Favorite Main Store establishment: Bad Ass Coffee.

Moose sighting. No, wait, that’s just Merlin Olsen.

During the winter, reservations at most restaurants and emergency rooms are recommended.

Park City is the home of the Sundance Film Festival every January. So for two weeks any rustic or quaint charm is completely obliterated as Hollywood agents, deal makers, opportunists, sharks, managers, hucksters, lawyers, carnies, boot lickers, snake oil salesmen, and Katzenberg invade the area as if it were their personal Baghdad. But if you’re a skier that’s the time to come because no one is on the slopes. Which begs the question: why not hold the film festival in summer when it’s warm and there’s no skiing anyway?


During Sundance every theatre screens cutting edge independent films. The other 50 weeks they show DODGEBALL.

Not a lot of Sonny Bono records played on the local radio station here.

There are almost as many SUV’s here as in the parking lot of the Encino Gelson’s.

Events I unfortunately will be missing: “Howl-a-Ween Dog Parade” down Main Street featuring a whole pack of costumed canines. And the “Cowboy Poetry Gathering and Buckaroo Fair”. I’m upset about missing that one because who writes better poetry than Gabby Hayes and Chill Wills? Plus they’re going to have a colt starting clinic.

I can’t afford a place here but my agent has one. Hmmmmm?

Thanks again to Peter for being the perfect host.

It stays dark every morning till eight make Jack a dull boy.
The ski lifts carry nobody make Jack a dull boy.
Most restaurants are closed and no play make Jack a dull boy.
All work and no play make Jack a dull boy.
All work and no play make Jack a dull boy.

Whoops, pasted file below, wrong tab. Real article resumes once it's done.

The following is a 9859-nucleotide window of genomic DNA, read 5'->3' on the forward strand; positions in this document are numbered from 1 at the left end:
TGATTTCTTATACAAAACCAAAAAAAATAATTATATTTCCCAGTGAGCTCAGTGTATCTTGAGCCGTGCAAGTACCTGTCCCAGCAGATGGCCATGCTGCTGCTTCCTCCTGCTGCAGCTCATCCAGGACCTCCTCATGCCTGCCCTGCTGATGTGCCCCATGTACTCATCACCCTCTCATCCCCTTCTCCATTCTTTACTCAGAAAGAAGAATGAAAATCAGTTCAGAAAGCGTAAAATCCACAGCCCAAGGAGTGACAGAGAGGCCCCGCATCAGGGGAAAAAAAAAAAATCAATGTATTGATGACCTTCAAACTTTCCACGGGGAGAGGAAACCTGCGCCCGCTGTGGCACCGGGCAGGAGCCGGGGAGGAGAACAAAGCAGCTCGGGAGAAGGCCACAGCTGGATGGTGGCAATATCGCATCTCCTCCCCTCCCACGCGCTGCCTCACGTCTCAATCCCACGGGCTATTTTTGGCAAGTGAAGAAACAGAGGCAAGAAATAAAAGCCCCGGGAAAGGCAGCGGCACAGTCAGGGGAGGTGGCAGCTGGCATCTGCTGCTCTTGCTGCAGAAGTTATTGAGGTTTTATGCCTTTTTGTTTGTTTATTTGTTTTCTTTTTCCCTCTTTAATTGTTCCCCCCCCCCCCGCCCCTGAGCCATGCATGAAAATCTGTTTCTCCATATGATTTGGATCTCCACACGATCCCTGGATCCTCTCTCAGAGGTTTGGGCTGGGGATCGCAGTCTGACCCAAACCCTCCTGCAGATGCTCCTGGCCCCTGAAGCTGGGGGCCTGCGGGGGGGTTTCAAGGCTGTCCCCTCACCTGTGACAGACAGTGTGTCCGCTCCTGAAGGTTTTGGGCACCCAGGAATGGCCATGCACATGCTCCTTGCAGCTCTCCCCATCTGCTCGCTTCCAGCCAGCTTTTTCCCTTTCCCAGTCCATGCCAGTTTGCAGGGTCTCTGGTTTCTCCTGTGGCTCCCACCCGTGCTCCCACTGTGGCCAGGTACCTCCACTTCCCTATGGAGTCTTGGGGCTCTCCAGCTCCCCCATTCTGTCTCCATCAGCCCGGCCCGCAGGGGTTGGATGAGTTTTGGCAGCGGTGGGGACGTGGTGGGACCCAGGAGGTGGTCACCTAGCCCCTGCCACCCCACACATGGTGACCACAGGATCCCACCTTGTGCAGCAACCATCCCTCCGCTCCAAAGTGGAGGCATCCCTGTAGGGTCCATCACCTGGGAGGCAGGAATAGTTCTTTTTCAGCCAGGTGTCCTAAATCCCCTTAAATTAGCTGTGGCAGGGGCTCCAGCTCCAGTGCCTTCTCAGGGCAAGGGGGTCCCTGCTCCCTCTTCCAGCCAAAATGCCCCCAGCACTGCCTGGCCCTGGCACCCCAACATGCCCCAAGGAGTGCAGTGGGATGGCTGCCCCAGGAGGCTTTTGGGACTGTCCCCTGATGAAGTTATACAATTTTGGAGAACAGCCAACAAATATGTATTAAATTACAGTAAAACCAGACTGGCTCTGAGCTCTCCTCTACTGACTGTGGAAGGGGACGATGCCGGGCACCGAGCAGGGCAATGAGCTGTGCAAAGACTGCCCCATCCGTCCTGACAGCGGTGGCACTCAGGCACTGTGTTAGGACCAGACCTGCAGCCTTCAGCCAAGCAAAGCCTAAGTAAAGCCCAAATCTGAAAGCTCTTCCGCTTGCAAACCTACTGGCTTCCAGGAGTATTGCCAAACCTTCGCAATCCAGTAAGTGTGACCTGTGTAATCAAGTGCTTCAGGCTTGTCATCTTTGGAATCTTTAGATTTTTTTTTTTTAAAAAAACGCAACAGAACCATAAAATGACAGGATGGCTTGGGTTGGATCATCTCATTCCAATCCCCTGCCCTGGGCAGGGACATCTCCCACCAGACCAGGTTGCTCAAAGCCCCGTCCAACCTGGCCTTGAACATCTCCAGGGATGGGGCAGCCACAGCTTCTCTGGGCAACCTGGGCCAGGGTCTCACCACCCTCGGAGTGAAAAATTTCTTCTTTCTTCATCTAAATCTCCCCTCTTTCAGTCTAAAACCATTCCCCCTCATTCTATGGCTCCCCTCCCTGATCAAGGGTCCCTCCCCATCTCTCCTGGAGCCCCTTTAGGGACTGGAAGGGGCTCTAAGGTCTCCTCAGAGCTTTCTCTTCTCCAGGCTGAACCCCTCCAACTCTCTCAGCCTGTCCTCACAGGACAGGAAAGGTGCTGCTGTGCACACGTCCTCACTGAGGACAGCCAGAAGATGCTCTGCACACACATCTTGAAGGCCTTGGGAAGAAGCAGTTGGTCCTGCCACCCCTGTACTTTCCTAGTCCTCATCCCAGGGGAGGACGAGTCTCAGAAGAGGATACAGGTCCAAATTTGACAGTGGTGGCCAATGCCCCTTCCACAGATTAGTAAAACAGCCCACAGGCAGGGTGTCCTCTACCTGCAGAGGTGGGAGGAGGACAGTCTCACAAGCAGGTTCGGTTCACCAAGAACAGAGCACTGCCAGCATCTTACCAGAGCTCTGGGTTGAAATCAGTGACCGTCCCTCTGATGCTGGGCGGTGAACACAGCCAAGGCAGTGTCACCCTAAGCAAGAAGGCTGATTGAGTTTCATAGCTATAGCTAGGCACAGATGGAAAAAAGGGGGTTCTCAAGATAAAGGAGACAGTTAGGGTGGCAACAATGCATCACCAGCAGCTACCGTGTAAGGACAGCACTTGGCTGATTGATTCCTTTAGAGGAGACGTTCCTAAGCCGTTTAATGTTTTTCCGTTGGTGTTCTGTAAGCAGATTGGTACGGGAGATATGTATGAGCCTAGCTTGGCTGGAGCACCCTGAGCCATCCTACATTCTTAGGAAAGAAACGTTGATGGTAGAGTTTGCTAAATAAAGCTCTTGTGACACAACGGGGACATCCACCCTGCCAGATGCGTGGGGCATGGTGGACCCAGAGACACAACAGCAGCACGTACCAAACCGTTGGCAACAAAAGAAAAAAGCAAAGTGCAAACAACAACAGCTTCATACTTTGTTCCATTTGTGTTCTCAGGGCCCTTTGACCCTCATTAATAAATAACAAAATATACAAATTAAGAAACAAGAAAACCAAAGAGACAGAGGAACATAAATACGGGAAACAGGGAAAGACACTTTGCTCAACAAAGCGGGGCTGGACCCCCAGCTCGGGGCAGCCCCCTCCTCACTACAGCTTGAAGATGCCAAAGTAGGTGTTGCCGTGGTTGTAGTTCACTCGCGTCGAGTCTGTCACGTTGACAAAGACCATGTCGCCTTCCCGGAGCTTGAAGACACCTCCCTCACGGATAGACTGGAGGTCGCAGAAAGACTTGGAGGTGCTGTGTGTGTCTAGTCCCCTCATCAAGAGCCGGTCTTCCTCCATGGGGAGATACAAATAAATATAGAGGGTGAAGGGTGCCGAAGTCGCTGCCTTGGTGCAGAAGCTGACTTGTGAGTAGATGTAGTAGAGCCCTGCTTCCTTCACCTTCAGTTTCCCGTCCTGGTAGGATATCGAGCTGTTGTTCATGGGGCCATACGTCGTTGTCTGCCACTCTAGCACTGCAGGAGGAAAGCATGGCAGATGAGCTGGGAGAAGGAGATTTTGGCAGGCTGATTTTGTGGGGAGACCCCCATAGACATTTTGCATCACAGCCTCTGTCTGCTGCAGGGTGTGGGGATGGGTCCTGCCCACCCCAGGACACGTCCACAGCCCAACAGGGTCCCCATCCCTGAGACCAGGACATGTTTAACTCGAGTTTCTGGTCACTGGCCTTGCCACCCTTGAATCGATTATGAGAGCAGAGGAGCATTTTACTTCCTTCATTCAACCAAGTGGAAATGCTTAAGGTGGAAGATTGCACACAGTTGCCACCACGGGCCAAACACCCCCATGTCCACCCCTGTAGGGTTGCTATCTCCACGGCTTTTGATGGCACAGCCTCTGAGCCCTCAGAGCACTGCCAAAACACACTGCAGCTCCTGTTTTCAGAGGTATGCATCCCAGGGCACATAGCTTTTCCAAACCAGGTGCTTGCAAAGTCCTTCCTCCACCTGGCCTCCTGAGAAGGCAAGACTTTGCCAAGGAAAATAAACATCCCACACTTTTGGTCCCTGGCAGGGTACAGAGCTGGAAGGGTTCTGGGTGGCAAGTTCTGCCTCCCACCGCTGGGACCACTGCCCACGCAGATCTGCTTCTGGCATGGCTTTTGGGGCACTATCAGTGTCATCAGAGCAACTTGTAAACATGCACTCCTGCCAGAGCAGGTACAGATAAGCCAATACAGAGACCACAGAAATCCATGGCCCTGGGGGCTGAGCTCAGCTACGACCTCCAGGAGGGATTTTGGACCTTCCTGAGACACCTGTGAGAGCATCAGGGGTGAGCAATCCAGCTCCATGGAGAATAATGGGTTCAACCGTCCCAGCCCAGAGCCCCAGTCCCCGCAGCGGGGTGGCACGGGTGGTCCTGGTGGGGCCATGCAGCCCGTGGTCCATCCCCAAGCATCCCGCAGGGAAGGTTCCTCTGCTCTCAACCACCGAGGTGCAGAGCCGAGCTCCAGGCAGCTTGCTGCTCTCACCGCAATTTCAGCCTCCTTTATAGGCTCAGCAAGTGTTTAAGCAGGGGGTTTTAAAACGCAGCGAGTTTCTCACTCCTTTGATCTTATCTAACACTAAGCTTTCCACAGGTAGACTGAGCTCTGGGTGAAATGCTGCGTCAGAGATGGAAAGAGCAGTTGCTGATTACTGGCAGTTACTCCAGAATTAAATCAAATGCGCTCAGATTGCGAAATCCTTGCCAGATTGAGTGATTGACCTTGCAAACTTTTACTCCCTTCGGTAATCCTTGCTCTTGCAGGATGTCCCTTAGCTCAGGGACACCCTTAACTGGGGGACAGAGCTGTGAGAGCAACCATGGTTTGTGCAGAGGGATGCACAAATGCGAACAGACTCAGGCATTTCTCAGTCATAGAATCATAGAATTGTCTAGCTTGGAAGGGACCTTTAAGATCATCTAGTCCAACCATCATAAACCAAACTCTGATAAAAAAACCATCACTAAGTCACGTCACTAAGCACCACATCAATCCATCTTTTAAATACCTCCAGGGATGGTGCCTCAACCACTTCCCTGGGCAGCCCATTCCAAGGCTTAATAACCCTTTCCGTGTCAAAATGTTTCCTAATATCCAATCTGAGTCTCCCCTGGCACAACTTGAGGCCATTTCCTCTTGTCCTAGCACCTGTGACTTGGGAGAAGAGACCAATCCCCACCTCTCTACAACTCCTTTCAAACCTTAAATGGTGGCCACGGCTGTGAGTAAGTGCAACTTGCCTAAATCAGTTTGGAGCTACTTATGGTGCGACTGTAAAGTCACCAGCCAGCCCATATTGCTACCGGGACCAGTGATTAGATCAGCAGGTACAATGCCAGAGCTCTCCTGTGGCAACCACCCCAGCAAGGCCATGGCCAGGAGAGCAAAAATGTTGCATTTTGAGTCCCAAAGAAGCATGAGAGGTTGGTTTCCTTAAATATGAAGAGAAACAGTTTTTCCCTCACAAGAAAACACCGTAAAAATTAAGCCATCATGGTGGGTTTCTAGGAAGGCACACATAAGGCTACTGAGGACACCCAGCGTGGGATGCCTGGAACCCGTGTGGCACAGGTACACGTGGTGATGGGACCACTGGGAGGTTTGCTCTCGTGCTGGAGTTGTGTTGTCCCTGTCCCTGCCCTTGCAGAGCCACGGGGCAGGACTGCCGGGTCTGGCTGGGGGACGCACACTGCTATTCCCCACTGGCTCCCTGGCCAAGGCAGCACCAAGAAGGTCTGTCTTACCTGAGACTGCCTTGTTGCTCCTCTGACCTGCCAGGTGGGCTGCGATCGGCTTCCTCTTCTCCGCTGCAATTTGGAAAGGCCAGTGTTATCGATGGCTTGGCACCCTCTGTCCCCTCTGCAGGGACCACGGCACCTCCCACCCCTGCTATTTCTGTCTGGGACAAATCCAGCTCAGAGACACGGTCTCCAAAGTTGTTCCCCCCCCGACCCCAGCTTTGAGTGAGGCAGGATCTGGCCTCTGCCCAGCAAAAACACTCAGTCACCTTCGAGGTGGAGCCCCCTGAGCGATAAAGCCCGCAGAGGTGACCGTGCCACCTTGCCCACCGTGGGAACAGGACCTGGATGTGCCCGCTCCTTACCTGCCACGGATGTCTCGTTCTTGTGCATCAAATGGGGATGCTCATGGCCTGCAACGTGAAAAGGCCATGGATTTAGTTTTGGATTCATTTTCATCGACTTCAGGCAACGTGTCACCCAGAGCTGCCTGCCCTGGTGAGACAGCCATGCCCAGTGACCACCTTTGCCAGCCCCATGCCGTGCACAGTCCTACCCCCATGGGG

All work and no play make Jack a dull boy.
All work and no play make Jack a dull boy.

Ken Levine


Anonymous said...

Have Peter Casey and David Lee split up?

By Ken Levine said...

No, but they're also working on separate projects. David is doing a lot of theatre directing these days. A very funny play called DIVA by Howard Gould opens this week at the Pasadena Playhouse and David Lee is directing.

Anonymous said...

Thank god (and thank you, Ken). For a minute there, I was worried.

cheeky said...

oh man, I'm a big fan of Frasier and Everyone Loves Raymond. But it's sad isn't it, there seems to be less and less sitcoms on TV and more and more reality series.

Anonymous said...

“Cowboy Poetry Gathering and Buckaroo Fair”

Actually, some of those cowboy poet gatherings are decent -- though there are getting to be so many of 'em that the talent has GOT to be vitiated at the lesser lights among cowboy-poetry venues, you know? This one, with its "Buckaroo Fair," sounds like one of those late-comer cowboy-poetry slams (or whatever they call 'em).

Now, there's a thought -- a cowboy poet at a poetry slam. Should be good enough for a reality show, you know?

Anyway, though thoroughly doggerel in nature, much of cowboy poetry is GOOD doggerel, anyway. At least it isn't cowboy music!